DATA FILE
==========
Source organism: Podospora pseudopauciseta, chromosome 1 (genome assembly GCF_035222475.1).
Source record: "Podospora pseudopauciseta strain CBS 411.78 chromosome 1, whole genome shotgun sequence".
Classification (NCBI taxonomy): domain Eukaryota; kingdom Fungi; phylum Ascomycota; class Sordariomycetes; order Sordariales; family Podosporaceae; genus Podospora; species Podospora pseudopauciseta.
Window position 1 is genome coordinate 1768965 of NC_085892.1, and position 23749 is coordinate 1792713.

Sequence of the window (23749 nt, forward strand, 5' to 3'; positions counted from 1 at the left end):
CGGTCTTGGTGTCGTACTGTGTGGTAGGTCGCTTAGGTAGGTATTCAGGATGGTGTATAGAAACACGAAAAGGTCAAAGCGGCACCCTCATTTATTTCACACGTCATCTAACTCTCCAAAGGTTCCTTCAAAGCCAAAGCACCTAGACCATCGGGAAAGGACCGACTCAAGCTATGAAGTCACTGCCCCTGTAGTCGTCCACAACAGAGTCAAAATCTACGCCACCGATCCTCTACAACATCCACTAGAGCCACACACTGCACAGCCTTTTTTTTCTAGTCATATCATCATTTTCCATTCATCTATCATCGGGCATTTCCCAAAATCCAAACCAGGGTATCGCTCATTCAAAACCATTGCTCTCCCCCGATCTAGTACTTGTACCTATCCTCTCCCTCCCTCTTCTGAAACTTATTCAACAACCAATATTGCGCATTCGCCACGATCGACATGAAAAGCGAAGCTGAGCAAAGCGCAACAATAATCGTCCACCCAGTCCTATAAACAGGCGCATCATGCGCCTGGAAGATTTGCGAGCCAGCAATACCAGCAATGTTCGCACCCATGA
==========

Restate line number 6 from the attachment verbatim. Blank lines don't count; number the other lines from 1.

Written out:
CGGTCTTGGTGTCGTACTGTGTGGTAGGTCGCTTAGGTAGGTATTCAGGATGGTGTATAGAAACACGAAAAGGTCAAAGCGGCACCCTCATTTATTTCACACGTCATCTAACTCTCCAAAGGTTCCTTCAAAGCCAAAGCACCTAGACCATCGGGAAAGGACCGACTCAAGCTATGAAGTCACTGCCCCTGTAGTCGTCCACAACAGAGTCAAAATCTACGCCACCGATCCTCTACAACATCCACTAGAGCCACACACTGCACAGCCTTTTTTTTCTAGTCATATCATCATTTTCCATTCATCTATCATCGGGCATTTCCCAAAATCCAAACCAGGGTATCGCTCATTCAAAACCATTGCTCTCCCCCGATCTAGTACTTGTACCTATCCTCTCCCTCCCTCTTCTGAAACTTATTCAACAACCAATATTGCGCATTCGCCACGATCGACATGAAAAGCGAAGCTGAGCAAAGCGCAACAATAATCGTCCACCCAGTCCTATAAACAGGCGCATCATGCGCCTGGAAGATTTGCGAGCCAGCAATACCAGCAATGTTCGCACCCATGA